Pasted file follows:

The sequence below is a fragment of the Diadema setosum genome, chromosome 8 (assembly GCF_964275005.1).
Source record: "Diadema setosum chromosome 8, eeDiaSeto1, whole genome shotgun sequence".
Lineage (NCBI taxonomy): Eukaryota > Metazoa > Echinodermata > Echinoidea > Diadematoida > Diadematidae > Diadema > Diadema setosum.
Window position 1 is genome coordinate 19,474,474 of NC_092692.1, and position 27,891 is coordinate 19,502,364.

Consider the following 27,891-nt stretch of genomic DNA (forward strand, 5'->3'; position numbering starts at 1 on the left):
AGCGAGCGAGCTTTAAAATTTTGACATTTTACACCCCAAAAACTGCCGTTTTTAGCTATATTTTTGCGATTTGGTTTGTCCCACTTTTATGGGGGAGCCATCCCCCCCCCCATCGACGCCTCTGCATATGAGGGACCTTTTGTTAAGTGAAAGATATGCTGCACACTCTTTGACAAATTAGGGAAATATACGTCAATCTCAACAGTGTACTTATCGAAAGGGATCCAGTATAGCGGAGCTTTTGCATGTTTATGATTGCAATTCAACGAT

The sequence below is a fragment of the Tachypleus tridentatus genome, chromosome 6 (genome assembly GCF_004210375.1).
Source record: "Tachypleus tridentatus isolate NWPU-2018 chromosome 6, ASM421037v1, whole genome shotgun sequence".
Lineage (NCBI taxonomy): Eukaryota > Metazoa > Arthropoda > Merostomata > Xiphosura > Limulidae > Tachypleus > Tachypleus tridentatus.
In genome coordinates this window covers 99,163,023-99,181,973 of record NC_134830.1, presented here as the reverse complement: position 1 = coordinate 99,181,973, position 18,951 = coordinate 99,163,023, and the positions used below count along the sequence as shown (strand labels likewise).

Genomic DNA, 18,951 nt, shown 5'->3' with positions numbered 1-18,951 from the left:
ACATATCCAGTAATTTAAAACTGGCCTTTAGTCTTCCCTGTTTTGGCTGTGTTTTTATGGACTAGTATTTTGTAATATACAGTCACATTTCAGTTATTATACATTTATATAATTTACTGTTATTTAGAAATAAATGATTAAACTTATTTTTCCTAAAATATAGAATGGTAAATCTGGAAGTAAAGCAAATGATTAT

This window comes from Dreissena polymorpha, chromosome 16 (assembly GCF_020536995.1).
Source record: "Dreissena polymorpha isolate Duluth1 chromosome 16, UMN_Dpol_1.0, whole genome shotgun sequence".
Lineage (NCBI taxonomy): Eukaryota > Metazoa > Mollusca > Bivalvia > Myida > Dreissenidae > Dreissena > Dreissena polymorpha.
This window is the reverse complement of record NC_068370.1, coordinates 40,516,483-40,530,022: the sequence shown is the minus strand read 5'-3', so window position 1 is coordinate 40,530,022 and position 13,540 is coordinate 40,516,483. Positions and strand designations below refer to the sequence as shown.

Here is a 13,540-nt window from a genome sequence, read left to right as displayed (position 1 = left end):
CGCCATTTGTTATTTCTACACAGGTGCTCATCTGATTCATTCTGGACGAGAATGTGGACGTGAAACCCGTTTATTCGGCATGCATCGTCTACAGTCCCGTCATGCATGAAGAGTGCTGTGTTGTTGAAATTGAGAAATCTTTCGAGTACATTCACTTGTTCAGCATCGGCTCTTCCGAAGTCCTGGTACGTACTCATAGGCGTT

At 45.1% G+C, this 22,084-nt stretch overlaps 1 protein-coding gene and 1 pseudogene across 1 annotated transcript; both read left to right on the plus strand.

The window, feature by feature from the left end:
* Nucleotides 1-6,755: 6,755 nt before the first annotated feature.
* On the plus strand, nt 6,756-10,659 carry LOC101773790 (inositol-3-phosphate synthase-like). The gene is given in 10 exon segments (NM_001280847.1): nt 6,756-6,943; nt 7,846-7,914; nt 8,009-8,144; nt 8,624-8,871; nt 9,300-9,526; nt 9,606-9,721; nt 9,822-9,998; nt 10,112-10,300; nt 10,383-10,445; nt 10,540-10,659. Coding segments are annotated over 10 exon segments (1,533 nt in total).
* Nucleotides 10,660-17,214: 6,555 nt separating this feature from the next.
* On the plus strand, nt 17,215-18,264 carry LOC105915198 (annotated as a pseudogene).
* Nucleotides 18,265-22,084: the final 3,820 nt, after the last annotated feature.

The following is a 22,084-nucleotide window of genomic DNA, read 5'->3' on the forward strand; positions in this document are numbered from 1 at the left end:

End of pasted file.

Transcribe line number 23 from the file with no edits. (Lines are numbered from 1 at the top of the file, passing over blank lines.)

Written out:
* Nucleotides 10,660-17,214: 6,555 nt separating this feature from the next.